MotorWeek often digs into its archives for its Retro Review segment, bringing back video reviews of classic cars from years past for the modern viewer to enjoy. As Ford Authority previously detailed, The publication has taken a retrospective look at vehicles like the 2002 Ford Thunderbird, the 2002 Ford Focus, the 1997 Ford Expedition and even a broad view of The Blue Oval’s lineup for the 1990 model year. Most recently, MotorWeek’s Retro Review series brought back its bumper-to-bumper review of the 1997 Ford F-150, a game changer in Ford history.
Hosted by John Davis and first aired on February 7th, 1996, the review sings the praises of the 1997 Ford F-150, which introduced the best-selling pickup’s all-new 10th generation to consumers. “The F-150 has led America’s love affair with trucks,” Davis says. He notes that The Blue Oval was at a crossroads with the new generation, as many consumers were pleased with the ninth-generation pickup, and why fix something that isn’t broken? However, the 1997 Ford F-150 was designed to attract family buyers.
The 1997 F-150 introduced more “car-like handling,” along with myriad safety features and creature comforts. The shape was made smoother and more aerodynamic, reducing cabin noise and improving fuel economy.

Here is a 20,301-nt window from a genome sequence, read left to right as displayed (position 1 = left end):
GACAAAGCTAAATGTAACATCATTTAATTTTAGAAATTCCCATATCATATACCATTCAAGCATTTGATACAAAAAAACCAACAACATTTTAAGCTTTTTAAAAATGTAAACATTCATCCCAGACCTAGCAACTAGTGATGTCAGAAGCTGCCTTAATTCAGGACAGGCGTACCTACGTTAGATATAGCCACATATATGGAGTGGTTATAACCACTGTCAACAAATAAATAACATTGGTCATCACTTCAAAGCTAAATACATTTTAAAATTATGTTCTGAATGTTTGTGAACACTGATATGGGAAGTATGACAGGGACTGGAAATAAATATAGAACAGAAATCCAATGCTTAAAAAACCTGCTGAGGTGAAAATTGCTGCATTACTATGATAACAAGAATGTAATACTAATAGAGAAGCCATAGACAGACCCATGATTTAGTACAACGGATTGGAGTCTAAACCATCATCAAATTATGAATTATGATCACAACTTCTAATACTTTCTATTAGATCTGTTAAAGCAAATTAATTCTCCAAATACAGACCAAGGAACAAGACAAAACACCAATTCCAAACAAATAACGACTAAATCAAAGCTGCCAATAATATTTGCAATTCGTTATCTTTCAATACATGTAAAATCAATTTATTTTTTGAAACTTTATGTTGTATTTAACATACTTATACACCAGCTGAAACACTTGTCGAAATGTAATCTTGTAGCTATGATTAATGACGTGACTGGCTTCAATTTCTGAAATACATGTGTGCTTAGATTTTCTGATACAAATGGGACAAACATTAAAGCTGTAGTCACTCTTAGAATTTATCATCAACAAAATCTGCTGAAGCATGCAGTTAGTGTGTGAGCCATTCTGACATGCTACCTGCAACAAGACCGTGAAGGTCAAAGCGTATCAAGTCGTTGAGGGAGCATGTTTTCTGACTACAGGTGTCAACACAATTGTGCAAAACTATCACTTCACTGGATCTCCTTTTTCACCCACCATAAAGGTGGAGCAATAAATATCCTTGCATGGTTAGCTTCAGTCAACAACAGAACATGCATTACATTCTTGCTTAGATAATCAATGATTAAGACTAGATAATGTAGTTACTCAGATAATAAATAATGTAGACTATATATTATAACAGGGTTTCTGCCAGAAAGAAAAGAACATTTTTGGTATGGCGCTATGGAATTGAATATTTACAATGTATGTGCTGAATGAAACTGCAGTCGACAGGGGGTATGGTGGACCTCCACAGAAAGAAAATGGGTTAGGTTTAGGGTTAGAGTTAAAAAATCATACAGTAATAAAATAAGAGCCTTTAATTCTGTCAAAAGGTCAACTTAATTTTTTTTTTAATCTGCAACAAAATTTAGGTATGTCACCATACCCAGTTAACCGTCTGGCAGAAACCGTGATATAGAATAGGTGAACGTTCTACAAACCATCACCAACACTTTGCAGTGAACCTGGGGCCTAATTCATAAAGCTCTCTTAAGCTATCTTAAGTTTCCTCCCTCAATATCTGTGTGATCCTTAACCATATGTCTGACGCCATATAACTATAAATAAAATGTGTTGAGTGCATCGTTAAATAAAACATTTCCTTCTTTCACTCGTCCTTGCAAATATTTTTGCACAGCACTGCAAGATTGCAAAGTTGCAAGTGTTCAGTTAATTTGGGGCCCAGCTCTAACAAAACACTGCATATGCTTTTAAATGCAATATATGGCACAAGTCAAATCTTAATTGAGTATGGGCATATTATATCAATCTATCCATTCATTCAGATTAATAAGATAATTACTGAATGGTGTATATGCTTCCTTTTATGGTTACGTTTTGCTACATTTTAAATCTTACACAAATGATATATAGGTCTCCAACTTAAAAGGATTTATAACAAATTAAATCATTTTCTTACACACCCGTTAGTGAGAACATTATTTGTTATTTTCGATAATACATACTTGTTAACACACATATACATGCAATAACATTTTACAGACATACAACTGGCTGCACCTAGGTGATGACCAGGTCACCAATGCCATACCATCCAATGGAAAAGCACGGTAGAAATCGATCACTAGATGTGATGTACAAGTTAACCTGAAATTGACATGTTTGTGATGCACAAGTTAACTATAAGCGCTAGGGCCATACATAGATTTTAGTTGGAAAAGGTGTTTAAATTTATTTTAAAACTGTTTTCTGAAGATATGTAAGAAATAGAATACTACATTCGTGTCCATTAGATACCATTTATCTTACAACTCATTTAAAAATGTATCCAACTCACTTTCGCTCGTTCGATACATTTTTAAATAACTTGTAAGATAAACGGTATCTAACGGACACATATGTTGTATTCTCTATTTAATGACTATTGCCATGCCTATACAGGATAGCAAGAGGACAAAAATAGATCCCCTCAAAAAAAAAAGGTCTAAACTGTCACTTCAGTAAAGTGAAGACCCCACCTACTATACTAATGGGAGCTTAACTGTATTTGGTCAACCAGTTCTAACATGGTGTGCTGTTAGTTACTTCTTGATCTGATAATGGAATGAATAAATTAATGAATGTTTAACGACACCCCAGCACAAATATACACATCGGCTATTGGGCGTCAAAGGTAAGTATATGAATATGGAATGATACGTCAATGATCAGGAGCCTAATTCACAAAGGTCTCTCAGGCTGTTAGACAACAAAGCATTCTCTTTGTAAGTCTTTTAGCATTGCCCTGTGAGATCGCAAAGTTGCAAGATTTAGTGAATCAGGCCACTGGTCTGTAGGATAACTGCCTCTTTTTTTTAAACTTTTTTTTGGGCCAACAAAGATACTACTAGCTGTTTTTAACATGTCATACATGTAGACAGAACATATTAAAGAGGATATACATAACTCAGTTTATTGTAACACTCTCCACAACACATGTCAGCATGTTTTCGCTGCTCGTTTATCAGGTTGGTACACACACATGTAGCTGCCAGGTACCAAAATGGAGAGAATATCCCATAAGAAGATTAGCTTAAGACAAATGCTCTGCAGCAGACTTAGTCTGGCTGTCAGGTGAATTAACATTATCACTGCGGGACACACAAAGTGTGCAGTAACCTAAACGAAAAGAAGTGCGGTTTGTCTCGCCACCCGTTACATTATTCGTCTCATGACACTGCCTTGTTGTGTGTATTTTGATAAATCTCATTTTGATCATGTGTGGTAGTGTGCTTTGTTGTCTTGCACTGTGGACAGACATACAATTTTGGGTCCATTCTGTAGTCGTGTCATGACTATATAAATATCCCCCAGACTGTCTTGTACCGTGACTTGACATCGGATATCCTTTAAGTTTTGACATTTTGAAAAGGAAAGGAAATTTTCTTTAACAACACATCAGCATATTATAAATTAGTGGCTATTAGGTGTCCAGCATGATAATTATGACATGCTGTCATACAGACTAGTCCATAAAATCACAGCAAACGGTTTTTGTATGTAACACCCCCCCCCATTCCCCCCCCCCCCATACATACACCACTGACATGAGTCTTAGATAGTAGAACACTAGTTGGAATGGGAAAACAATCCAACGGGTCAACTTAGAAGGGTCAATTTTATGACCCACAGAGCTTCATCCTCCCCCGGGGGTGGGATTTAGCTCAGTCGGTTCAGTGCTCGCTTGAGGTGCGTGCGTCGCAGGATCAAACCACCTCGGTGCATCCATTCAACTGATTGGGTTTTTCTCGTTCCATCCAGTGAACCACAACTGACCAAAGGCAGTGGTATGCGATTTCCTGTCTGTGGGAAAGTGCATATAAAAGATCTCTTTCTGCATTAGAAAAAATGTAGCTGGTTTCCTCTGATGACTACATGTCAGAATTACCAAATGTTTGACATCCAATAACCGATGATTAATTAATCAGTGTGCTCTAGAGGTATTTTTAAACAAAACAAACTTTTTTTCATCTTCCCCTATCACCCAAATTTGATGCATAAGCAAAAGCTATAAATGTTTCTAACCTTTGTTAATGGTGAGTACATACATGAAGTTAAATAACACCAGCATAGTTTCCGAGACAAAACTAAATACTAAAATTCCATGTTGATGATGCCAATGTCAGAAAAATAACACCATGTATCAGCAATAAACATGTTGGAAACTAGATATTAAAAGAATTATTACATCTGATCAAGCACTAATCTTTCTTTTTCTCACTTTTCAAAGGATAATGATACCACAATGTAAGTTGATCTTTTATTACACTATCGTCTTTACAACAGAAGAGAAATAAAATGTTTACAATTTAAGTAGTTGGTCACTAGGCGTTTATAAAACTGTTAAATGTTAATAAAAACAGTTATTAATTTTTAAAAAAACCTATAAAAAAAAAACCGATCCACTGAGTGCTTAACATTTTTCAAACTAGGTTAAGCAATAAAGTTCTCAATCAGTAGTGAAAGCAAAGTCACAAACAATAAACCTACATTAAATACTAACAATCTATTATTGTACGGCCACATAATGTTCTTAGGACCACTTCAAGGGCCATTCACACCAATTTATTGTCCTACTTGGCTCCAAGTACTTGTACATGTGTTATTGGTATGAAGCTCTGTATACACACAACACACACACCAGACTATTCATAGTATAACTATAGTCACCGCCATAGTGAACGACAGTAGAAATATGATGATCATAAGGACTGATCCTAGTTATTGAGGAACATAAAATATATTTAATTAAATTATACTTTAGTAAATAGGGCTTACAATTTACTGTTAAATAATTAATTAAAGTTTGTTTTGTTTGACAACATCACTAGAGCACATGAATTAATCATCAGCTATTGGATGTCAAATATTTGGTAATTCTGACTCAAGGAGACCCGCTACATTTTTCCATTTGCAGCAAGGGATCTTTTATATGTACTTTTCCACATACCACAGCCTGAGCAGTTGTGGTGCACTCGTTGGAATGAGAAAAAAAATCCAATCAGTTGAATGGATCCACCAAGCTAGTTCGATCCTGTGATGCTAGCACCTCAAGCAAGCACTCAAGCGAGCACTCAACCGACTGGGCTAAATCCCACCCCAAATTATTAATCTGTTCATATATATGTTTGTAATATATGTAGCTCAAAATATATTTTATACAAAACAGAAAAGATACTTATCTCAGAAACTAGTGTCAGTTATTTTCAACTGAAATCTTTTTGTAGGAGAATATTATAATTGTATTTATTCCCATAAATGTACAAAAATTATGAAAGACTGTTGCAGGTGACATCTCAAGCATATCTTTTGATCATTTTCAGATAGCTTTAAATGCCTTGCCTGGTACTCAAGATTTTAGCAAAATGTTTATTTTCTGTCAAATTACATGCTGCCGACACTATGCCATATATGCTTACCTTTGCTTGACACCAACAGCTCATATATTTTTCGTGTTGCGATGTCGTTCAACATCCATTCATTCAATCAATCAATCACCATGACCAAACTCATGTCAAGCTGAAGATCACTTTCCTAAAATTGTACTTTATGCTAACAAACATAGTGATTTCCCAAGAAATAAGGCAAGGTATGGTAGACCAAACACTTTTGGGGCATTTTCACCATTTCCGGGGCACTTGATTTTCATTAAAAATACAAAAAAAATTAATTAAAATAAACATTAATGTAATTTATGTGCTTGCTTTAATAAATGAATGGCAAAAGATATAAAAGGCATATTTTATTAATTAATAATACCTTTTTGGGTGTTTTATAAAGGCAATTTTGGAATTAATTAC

All-new powerplants were also introduced, including Ford’s 4.2L V-6 engine, or optional 4.6L V8 engine for improved acceleration and towing capabilities. “It only takes a few moments in the F-150 to realize this is not the normal slow-reacting full-size pickup,” Davis says, citing the pickup’s improved visibility and handling response, even on sand.
Inside, the 1997 Ford F-150 sports higher seating for better visibility while driving. A large center armrest with integrated cupholders was available to provide quite a bit of storage. SuperCab models featured an expanded cab, allowing for ease of entrance and egress from the full-size pickup, and the second-row seat bottoms were able to be folded completely flat to expand storage space inside the pickup.
MotorWeek even named the new 1997 Ford F-150 as its Driver’s Choice Best Pickup Truck of the Year. Today, in retrospect, the all-new 10th-generation F-150 holds up well, and can still be seen out on the road. Now that it’s reached the 25-year-old mark, the 1997 F-150 can be officially considered a classic.